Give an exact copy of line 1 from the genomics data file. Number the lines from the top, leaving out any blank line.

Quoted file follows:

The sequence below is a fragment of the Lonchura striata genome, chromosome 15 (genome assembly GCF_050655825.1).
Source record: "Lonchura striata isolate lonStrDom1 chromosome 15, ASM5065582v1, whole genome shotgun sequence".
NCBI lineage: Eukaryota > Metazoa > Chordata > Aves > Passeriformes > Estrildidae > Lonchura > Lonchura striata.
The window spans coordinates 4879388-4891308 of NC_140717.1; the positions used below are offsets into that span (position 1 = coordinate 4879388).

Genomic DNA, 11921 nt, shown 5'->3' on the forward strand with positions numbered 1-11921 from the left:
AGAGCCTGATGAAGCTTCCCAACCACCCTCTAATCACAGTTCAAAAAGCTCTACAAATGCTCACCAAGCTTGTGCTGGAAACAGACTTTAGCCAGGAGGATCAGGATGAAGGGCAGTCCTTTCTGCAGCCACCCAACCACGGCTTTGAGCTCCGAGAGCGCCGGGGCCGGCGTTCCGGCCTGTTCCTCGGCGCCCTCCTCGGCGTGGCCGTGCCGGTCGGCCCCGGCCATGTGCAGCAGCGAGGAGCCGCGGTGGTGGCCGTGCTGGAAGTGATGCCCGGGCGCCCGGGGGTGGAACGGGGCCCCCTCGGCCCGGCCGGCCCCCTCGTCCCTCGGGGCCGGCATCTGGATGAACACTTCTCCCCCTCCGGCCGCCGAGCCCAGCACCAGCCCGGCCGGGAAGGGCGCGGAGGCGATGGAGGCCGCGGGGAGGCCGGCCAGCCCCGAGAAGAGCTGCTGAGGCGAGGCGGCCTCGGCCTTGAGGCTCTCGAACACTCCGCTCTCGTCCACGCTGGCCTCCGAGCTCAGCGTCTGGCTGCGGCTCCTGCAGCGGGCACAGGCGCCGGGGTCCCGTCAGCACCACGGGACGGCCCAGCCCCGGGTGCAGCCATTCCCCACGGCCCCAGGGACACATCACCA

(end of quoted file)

The sequence below is a fragment of the Lonchura striata genome, chromosome 15 (genome assembly GCF_050655825.1).